World’s largest kyanite miner to be wound-up for mismanagement

By Laura Syrett
Published: Monday, 01 October 2012

At the end of August US-based Kyanite Mining Corp. (KMC) was ordered to “wind up and liquidate the business and affairs of the corporation” following a 14-day trial.

At the end of August US-based Kyanite Mining Corp. (KMC) was ordered to “wind up and liquidate the business and affairs of the corporation” following a 14-day trial. The court decision stated that the company mismanaged its assets and treated its shareholders unfairly.

In the ruling, Fairfax County circuit judge, Jane Marun Roush, said that the case had shown that the private family-run business had a long history of stock manipulation, exorbitant salaries for company officers and inappropriate use of company assets.

Roush named the Baltimore-based risk and business consulting firm Protiviti as the receiver, and ordered KMC to be turned over to the firm for liquidation proceedings to begin.

Evidence of the corporation’s mismanagement included using KMC assets to embellish the estates of company leaders, while allowing other assets to languish unproductively, the judge said.

The decision was the culmination of years of wrangling between shareholders of KMC.

 
 
End of an era: KMC’s assets, including the magnetic separation
house (pictured above) constructed at the Ridge East facility in
2009 are now in the hands of the receivers.
KMC.

The case continues


A week after the court issued its ruling, IM learned that the company had filed a Notice of Appeal with the Virginia Supreme Court. KMC’s lawyers later confirmed that they would be appealing Roush’s decision and said that the dissolution of the company would stop if an appeal is granted.

Hank Jamerson, KMC’s vice president for sales and marketing explained that KMC, and its holding company, the Disthene Group, was “two years into an on-going legal dispute between its controlling and minority shareholders”.

“This dispute is unfortunate,” Jamerson said, insisting that “as it has done for the last seven decades, KMC will continue to meet the needs of its global customer base, look out for the interests of its employees and meet its environmental and community obligations well into the future”.

Speaking outside the court, KMC’s former CEO, Gene Dixon Jr, spoke of his determination to remain part of the Buckingham mining scene: “We’ve been dug-in there a long time,” he said, adding, “We’re the same people we’ve always been”.

Both Dixon and the plaintiffs stressed that the court’s decision is unlikely to affect either mining operations or employment levels at KMC.

However, if the liquidation process goes ahead, day-to-day operations at KMC will continue under Protviti, which has the power to sell off assets Ð thought to total around $200m - and analyse all operations of the company.

Years of litigation

The case against KMC was brought by three of the company’s minority shareholders - all of whom are related to the Dixon family - who claimed that the actions of the majority shareholders defrauded them and went against their interests.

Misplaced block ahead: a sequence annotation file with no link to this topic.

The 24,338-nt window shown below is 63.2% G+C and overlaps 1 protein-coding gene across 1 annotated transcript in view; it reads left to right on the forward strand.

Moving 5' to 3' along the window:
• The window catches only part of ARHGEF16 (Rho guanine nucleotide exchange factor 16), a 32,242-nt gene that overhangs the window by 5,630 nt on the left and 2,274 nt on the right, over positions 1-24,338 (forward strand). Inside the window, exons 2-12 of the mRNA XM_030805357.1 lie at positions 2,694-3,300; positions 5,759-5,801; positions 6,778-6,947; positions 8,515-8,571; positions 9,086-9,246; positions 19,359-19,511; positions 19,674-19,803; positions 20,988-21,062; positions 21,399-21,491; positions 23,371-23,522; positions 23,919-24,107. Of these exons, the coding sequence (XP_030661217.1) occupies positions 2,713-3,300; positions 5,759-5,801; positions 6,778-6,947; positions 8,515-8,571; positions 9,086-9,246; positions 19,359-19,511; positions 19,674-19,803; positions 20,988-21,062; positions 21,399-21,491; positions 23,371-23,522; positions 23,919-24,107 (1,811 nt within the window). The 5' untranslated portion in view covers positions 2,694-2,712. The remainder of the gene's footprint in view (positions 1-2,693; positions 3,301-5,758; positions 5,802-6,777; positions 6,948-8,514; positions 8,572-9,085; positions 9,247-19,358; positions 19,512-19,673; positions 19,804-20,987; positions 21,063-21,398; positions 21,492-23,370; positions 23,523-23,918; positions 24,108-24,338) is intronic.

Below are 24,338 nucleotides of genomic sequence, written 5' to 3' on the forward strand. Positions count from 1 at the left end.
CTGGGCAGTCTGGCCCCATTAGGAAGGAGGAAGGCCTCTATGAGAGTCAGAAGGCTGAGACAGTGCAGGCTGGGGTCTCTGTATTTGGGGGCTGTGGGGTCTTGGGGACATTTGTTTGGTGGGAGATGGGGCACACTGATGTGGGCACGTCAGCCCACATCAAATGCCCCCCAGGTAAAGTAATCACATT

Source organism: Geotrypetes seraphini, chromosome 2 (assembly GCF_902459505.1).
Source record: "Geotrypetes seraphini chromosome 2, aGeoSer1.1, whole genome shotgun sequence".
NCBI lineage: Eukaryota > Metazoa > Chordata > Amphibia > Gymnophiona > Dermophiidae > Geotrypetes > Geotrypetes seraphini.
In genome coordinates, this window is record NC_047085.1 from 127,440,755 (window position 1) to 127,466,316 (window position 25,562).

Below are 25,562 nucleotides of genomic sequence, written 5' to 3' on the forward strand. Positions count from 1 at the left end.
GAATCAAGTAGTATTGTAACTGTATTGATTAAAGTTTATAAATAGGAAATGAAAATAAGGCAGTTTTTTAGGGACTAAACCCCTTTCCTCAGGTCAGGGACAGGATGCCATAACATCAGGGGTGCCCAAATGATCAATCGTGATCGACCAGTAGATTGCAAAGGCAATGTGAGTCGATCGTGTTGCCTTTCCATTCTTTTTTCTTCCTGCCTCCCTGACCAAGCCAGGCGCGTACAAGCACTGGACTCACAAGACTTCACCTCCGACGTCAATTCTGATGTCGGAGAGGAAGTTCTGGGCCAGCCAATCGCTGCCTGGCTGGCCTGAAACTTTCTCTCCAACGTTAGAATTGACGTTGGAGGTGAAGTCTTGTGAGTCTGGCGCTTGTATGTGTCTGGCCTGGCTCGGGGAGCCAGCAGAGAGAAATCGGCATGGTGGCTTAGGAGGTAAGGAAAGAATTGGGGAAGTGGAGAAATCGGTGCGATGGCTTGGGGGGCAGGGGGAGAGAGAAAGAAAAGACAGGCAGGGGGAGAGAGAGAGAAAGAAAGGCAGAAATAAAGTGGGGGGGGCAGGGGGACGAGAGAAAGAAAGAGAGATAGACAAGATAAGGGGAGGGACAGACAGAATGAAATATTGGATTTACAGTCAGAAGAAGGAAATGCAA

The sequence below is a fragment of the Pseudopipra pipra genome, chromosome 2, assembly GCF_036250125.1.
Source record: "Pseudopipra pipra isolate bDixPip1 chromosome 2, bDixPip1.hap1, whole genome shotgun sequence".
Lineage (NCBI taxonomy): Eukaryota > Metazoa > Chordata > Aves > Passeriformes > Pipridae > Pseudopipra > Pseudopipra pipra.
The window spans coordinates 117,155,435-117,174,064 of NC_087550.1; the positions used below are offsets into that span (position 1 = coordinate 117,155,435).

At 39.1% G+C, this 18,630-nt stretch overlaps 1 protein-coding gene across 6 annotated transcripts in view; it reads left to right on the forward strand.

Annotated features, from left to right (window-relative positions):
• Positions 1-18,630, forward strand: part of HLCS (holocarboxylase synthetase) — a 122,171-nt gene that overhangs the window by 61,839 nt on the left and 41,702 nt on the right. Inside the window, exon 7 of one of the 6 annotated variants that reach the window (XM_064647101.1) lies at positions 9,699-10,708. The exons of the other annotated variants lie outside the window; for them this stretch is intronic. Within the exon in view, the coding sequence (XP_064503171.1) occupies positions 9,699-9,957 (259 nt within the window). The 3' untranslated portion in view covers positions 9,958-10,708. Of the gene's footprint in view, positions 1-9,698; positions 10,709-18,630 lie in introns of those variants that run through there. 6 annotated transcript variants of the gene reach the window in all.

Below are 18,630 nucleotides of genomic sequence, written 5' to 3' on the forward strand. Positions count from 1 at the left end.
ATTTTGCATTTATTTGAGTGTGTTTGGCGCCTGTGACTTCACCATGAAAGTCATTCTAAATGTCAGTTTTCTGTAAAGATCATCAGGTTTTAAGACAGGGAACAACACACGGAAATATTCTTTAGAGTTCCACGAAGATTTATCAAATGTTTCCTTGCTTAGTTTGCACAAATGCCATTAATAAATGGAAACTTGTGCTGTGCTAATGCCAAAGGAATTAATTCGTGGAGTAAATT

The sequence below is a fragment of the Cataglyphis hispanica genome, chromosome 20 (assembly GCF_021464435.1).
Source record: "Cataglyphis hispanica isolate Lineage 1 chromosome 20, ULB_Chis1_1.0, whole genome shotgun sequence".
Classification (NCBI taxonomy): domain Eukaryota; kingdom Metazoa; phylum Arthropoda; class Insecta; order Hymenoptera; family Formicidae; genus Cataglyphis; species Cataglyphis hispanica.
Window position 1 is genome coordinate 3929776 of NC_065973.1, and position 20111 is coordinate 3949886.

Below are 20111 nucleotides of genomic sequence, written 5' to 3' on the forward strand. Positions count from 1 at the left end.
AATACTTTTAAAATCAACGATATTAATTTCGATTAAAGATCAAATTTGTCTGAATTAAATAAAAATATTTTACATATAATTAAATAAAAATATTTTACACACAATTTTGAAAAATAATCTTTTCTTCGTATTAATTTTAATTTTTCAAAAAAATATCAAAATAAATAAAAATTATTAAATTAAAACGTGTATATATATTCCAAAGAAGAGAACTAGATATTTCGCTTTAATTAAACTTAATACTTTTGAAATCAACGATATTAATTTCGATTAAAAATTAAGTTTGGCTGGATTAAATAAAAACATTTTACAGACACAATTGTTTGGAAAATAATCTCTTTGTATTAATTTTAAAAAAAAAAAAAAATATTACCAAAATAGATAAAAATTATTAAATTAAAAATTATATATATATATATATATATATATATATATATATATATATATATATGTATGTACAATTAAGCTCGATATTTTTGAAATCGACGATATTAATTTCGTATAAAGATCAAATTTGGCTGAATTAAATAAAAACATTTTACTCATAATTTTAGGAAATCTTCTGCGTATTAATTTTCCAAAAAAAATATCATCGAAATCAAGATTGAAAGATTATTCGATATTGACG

The lead plaintiff in the case is 86-year-old Marion Colgate, who was married to the now deceased sister of KMC’s founder, Gene Dixon Sr, and has spent a decade litigating KMC’s stock transactions and company dealings.

“All we wanted all these years was just to be treated fairly,” Colgate told the Richmond Dispatch local newspaper after the court decision had been announced.

Amongst other conclusions drawn from evidence heard during the three-week trial, the judge found that KMC’s company assets were used to pay premiums on multimillion-dollar life insurance policies for the Dixons in an effort to minimise the impact of estate taxes.

The court also found that the majority shareholders retaliated against Colgate and others for filing legal actions by refusing to value their stockholdings at levels reflecting the company’s true worth.

In her ruling, Roush said that the actions of KMC’s majority shareholders, Gene Dixon Jr, and his son, Guy, the company’s president, were “motivated not by the best interests of the corporation but by their personal interest”.

She added that “the corporation is controlled by a domineering shareholder who is unlikely ever to treat the minority shareholders fairly.”

Since being turned over to the receivers, KMC has filed a request with the Virginia Supreme Court to halt liquidation proceedings until the company’s appeal against the county court’s decision has been heard.

In its appeal, the Dixon family asserted that it was willing to cut back on expenses and address the management of the business to stay in control of the company.

A Supreme Court decision on the request had not been issued at the time of going to press.

A kyanite dynasty

KMC’s operations were started in Buckingham County, Virginia, US, in 1945 by the Dixon family, and it has remained a private, family-run firm for three generations spanning almost 70 years.

The company is currently the leading international producer of kyanite, a mineral essential to heat-resistant manufacturing processes such as steel making, as well as casting, abrasives and ceramic applications.

Disthene controls a number of kyanite surface mines in Buckingham County and is the world’s largest producer of the mineral, which is used in refractory linings for steel making, casting, abrasives and ceramic applications.